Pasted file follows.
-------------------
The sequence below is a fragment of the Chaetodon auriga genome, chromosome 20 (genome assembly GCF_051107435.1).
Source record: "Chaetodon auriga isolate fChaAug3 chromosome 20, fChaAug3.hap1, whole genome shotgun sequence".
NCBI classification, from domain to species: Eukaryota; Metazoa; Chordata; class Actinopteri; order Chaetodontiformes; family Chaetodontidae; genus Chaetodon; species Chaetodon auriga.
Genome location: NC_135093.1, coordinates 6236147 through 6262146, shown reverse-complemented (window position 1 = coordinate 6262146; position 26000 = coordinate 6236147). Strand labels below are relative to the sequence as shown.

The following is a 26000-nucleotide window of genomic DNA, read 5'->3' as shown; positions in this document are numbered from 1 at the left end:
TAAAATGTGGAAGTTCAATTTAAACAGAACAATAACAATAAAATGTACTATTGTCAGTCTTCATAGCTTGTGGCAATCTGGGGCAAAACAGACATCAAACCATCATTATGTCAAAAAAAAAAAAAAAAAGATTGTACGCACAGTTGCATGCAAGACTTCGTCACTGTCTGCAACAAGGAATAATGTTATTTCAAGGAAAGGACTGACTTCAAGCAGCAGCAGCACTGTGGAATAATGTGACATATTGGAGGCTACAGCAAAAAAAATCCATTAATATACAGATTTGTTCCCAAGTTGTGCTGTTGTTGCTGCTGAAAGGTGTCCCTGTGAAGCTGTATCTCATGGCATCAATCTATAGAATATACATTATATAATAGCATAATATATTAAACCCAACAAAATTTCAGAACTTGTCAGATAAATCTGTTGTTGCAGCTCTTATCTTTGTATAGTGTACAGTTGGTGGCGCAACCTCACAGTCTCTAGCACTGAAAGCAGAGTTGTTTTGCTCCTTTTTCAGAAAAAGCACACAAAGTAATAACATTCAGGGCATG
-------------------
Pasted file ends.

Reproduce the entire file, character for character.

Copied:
The sequence below is a fragment of the Chaetodon auriga genome, chromosome 20 (genome assembly GCF_051107435.1).
Source record: "Chaetodon auriga isolate fChaAug3 chromosome 20, fChaAug3.hap1, whole genome shotgun sequence".
NCBI classification, from domain to species: Eukaryota; Metazoa; Chordata; class Actinopteri; order Chaetodontiformes; family Chaetodontidae; genus Chaetodon; species Chaetodon auriga.
Genome location: NC_135093.1, coordinates 6236147 through 6262146, shown reverse-complemented (window position 1 = coordinate 6262146; position 26000 = coordinate 6236147). Strand labels below are relative to the sequence as shown.

The following is a 26000-nucleotide window of genomic DNA, read 5'->3' as shown; positions in this document are numbered from 1 at the left end:
TAAAATGTGGAAGTTCAATTTAAACAGAACAATAACAATAAAATGTACTATTGTCAGTCTTCATAGCTTGTGGCAATCTGGGGCAAAACAGACATCAAACCATCATTATGTCAAAAAAAAAAAAAAAAAGATTGTACGCACAGTTGCATGCAAGACTTCGTCACTGTCTGCAACAAGGAATAATGTTATTTCAAGGAAAGGACTGACTTCAAGCAGCAGCAGCACTGTGGAATAATGTGACATATTGGAGGCTACAGCAAAAAAAATCCATTAATATACAGATTTGTTCCCAAGTTGTGCTGTTGTTGCTGCTGAAAGGTGTCCCTGTGAAGCTGTATCTCATGGCATCAATCTATAGAATATACATTATATAATAGCATAATATATTAAACCCAACAAAATTTCAGAACTTGTCAGATAAATCTGTTGTTGCAGCTCTTATCTTTGTATAGTGTACAGTTGGTGGCGCAACCTCACAGTCTCTAGCACTGAAAGCAGAGTTGTTTTGCTCCTTTTTCAGAAAAAGCACACAAAGTAATAACATTCAGGGCATG